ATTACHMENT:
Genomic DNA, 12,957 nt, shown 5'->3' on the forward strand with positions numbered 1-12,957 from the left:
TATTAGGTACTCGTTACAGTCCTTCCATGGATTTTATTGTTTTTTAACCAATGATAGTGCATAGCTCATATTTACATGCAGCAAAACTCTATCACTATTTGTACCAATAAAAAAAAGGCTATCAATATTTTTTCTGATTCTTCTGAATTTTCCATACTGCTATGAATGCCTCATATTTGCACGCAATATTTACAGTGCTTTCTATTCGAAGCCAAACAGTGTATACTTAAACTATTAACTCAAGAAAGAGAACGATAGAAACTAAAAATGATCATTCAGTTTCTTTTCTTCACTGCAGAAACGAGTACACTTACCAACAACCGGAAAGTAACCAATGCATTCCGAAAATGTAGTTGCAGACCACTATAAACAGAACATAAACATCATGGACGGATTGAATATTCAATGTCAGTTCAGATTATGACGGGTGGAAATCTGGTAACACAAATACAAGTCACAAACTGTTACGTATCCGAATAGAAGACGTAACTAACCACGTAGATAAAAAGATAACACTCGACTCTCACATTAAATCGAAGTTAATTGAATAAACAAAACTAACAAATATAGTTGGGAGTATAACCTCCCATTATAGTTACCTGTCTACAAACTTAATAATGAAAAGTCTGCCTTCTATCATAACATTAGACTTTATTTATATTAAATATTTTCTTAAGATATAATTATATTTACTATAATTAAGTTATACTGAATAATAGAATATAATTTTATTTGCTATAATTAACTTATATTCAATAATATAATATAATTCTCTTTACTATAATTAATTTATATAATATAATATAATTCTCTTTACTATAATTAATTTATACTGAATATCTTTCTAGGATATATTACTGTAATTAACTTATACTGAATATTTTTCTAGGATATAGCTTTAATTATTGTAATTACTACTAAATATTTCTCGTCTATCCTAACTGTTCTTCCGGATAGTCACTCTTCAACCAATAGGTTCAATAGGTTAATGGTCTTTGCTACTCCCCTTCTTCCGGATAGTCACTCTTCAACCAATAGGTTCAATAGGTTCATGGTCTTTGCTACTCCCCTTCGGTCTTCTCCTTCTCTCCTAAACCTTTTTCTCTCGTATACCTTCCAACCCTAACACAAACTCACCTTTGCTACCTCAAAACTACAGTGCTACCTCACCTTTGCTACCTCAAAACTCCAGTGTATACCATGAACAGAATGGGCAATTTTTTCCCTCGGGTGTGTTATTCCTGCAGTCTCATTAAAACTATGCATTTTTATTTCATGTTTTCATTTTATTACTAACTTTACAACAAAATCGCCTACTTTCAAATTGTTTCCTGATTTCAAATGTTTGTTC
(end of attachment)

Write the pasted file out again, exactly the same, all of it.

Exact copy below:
Genomic DNA, 12,957 nt, shown 5'->3' on the forward strand with positions numbered 1-12,957 from the left:
TATTAGGTACTCGTTACAGTCCTTCCATGGATTTTATTGTTTTTTAACCAATGATAGTGCATAGCTCATATTTACATGCAGCAAAACTCTATCACTATTTGTACCAATAAAAAAAAGGCTATCAATATTTTTTCTGATTCTTCTGAATTTTCCATACTGCTATGAATGCCTCATATTTGCACGCAATATTTACAGTGCTTTCTATTCGAAGCCAAACAGTGTATACTTAAACTATTAACTCAAGAAAGAGAACGATAGAAACTAAAAATGATCATTCAGTTTCTTTTCTTCACTGCAGAAACGAGTACACTTACCAACAACCGGAAAGTAACCAATGCATTCCGAAAATGTAGTTGCAGACCACTATAAACAGAACATAAACATCATGGACGGATTGAATATTCAATGTCAGTTCAGATTATGACGGGTGGAAATCTGGTAACACAAATACAAGTCACAAACTGTTACGTATCCGAATAGAAGACGTAACTAACCACGTAGATAAAAAGATAACACTCGACTCTCACATTAAATCGAAGTTAATTGAATAAACAAAACTAACAAATATAGTTGGGAGTATAACCTCCCATTATAGTTACCTGTCTACAAACTTAATAATGAAAAGTCTGCCTTCTATCATAACATTAGACTTTATTTATATTAAATATTTTCTTAAGATATAATTATATTTACTATAATTAAGTTATACTGAATAATAGAATATAATTTTATTTGCTATAATTAACTTATATTCAATAATATAATATAATTCTCTTTACTATAATTAATTTATATAATATAATATAATTCTCTTTACTATAATTAATTTATACTGAATATCTTTCTAGGATATATTACTGTAATTAACTTATACTGAATATTTTTCTAGGATATAGCTTTAATTATTGTAATTACTACTAAATATTTCTCGTCTATCCTAACTGTTCTTCCGGATAGTCACTCTTCAACCAATAGGTTCAATAGGTTAATGGTCTTTGCTACTCCCCTTCTTCCGGATAGTCACTCTTCAACCAATAGGTTCAATAGGTTCATGGTCTTTGCTACTCCCCTTCGGTCTTCTCCTTCTCTCCTAAACCTTTTTCTCTCGTATACCTTCCAACCCTAACACAAACTCACCTTTGCTACCTCAAAACTACAGTGCTACCTCACCTTTGCTACCTCAAAACTCCAGTGTATACCATGAACAGAATGGGCAATTTTTTCCCTCGGGTGTGTTATTCCTGCAGTCTCATTAAAACTATGCATTTTTATTTCATGTTTTCATTTTATTACTAACTTTACAACAAAATCGCCTACTTTCAAATTGTTTCCTGATTTCAAATGTTTGTTC